'No, no... oh no, Kind Spirit! say he will be spared.' 

Before the Ghost of Christmas Present left, he showed Scrooge two emaciated children; the boy was Ignorance, the girl was Want and warned Scrooge to beware the first especially. And when Scrooge cried if they had no source of help, the Ghost calmly repeated Scrooge's earlier cold words, 'Are there no prisons? Are there no workhouses?'  Talk about a guilt trip! 

Then the final 'spirit' appeared to Scrooge... the Ghost of Christmas Yet To Come- the most memorable because it never spoke and:

It was shrouded in a deep  black garment, which concealed its head, its face, its form and left nothing of it visible save one outstretched hand.  

What Scrooge saw now, after viewing his mistakes of the past which shaped his present, the consequences. He saw people talking about a wretched man who just died and his funeral would only be attended if food was provided (eww by the way), and the man's possessions being sold cheaply. The next scene was a debtor and his family who were glad of the man's death as they would have more time to pay or not pay at all and the last, very scene of the Cratchit family as they mourn (though they try so hard to be brave) Tiny Tim's death, which upsets Scrooge greatly. The spirit then takes Scrooge to the graveyard and the moment of truth is revealed to him via a neglected gravestone, the wretched man is him to his horror; unloved, unmourned, forgotten.

Spirit! Hear me, I am not the man I was! I will not be the man I must have been but for this intercourse. Why would you show me this if I am past all hope?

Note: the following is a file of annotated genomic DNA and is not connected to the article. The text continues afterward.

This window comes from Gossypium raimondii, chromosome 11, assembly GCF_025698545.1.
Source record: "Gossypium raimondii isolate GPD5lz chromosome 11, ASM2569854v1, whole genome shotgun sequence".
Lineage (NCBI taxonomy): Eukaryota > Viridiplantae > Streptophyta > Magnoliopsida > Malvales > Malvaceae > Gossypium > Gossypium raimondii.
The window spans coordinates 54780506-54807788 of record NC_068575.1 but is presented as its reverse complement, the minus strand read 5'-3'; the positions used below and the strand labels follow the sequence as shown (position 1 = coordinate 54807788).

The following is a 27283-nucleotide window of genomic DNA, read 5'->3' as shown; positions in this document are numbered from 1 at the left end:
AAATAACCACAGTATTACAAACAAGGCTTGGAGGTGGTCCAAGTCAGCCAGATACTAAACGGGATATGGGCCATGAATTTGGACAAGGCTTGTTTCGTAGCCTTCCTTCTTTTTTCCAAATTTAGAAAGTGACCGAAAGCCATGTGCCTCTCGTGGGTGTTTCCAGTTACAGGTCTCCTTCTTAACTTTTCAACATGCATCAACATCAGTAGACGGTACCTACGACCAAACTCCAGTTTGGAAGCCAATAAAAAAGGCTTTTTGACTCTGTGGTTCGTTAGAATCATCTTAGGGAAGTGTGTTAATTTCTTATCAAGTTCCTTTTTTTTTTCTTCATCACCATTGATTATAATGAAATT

Christmas morning, Scrooge is a changed man (and then some), spending Christmas with Fred and his family who were surprised yet delighted to see him, sending a turkey incognito to the Cractchits and making a donation, incognito of course for it is not said that one who is silent in his good deeds reap the bigger reward? And of course a huge pay raise for Bob which contributes to Tiny Tim's survival.

Like Oliver Twist, this story is more than meets the eye- it's not just about an old man who found redemption. It glaringly portrayed Dickens' sympathy for the poor, particularly poor children (Tiny Tim being a representative in the story) the joy of giving and sharing, especially on a festive season like Christmas and how the wealthy should do their part in helping the poor. And let's not forget, how past mistakes could shape one's present and future; Life is short and it's never too late to repent. 

Quote from book:

Many laughed to see this alteration in him, but he let them laugh and little heeded them, for he knew that no good thing in this world ever happened, at which some did not have their fill of laughter. His own heart laughed and that was quite enough for him. And it was always said of him that he knew how to keep Christmas well if any man alive possessed the knowledge." The story closes with the narrator repeating Tiny Tim's famous words: "God bless us, everyone!